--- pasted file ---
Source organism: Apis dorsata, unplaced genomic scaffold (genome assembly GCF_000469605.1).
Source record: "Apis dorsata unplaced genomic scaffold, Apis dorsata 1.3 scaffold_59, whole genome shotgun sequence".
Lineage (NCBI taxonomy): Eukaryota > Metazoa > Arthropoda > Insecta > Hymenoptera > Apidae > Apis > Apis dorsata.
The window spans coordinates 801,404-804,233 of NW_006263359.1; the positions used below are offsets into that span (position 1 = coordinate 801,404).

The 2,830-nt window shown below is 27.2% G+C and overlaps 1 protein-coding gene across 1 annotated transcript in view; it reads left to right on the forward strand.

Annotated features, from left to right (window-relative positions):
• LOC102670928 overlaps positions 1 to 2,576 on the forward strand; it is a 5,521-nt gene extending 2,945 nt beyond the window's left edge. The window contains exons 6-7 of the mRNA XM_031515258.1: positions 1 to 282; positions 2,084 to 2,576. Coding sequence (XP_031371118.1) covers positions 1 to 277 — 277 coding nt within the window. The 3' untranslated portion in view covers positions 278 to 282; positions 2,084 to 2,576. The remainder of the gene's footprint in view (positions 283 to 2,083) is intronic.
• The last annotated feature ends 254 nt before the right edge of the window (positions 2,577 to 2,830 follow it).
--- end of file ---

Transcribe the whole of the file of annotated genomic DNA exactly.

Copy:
Source organism: Apis dorsata, unplaced genomic scaffold (genome assembly GCF_000469605.1).
Source record: "Apis dorsata unplaced genomic scaffold, Apis dorsata 1.3 scaffold_59, whole genome shotgun sequence".
Lineage (NCBI taxonomy): Eukaryota > Metazoa > Arthropoda > Insecta > Hymenoptera > Apidae > Apis > Apis dorsata.
The window spans coordinates 801,404-804,233 of NW_006263359.1; the positions used below are offsets into that span (position 1 = coordinate 801,404).

The 2,830-nt window shown below is 27.2% G+C and overlaps 1 protein-coding gene across 1 annotated transcript in view; it reads left to right on the forward strand.

Annotated features, from left to right (window-relative positions):
• LOC102670928 overlaps positions 1 to 2,576 on the forward strand; it is a 5,521-nt gene extending 2,945 nt beyond the window's left edge. The window contains exons 6-7 of the mRNA XM_031515258.1: positions 1 to 282; positions 2,084 to 2,576. Coding sequence (XP_031371118.1) covers positions 1 to 277 — 277 coding nt within the window. The 3' untranslated portion in view covers positions 278 to 282; positions 2,084 to 2,576. The remainder of the gene's footprint in view (positions 283 to 2,083) is intronic.
• The last annotated feature ends 254 nt before the right edge of the window (positions 2,577 to 2,830 follow it).